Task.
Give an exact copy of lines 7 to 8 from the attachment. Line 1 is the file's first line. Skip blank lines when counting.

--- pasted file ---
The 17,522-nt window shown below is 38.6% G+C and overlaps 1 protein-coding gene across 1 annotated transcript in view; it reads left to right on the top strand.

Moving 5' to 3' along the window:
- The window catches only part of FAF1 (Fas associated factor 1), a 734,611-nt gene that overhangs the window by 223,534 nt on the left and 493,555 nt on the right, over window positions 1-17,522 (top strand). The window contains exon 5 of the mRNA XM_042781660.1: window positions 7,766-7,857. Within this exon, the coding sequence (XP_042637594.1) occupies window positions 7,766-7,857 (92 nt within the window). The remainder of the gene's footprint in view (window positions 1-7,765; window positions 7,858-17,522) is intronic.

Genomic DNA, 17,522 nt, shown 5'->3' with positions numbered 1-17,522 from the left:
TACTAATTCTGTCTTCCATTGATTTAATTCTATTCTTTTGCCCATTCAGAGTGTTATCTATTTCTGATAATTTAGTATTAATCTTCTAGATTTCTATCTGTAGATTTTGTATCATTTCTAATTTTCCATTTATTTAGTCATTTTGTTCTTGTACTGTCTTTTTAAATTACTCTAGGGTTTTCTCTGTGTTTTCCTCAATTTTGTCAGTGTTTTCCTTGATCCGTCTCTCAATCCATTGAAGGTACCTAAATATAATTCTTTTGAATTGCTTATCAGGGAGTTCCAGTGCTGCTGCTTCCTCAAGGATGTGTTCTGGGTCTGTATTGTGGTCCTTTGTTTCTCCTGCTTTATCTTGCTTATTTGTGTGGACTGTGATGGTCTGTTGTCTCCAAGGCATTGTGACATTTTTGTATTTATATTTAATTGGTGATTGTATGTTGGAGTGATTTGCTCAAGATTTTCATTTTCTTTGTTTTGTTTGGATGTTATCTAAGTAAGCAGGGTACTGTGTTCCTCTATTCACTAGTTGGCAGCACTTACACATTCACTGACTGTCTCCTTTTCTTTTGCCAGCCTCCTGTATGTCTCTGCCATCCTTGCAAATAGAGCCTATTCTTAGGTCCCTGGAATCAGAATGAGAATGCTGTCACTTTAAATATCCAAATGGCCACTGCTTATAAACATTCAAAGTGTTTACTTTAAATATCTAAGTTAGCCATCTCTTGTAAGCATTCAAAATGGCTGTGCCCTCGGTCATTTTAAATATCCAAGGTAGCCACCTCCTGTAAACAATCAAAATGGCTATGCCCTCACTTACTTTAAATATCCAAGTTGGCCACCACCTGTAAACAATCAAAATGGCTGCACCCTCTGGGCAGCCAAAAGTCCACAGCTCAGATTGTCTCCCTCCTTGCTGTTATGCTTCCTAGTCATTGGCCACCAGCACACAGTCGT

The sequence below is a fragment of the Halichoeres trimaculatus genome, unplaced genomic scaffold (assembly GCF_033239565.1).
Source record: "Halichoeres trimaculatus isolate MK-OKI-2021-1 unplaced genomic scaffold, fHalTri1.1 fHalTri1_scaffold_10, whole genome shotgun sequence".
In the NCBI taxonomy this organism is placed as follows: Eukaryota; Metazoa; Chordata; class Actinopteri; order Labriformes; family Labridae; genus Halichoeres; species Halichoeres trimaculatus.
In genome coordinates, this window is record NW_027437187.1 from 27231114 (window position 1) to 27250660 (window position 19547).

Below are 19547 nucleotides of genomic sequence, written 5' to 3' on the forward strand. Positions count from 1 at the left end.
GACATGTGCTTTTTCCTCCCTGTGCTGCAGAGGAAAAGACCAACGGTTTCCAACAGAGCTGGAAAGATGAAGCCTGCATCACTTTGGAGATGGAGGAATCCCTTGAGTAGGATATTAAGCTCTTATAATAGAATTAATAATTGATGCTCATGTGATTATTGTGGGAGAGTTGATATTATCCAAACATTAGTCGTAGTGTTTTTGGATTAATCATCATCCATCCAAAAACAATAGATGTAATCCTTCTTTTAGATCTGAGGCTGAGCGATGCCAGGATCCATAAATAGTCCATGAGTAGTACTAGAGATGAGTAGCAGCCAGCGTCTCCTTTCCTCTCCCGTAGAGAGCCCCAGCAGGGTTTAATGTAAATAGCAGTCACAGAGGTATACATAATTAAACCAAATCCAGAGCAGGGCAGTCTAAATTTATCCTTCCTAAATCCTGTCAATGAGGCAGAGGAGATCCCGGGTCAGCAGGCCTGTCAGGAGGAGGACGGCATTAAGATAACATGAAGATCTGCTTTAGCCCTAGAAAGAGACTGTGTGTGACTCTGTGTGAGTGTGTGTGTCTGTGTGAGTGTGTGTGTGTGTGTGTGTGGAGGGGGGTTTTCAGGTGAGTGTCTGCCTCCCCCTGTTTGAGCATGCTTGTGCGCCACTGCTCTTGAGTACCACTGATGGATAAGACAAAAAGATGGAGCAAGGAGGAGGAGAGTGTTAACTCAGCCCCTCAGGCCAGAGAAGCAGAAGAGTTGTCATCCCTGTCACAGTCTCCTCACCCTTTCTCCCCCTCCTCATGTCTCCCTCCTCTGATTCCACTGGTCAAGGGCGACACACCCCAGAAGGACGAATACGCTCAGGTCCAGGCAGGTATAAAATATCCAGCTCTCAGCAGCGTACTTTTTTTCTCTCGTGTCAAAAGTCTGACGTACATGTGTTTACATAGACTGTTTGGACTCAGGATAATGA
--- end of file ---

Source record: "Halichoeres trimaculatus isolate MK-OKI-2021-1 unplaced genomic scaffold, fHalTri1.1 fHalTri1_scaffold_10, whole genome shotgun sequence".
In the NCBI taxonomy this organism is placed as follows: Eukaryota; Metazoa; Chordata; class Actinopteri; order Labriformes; family Labridae; genus Halichoeres; species Halichoeres trimaculatus.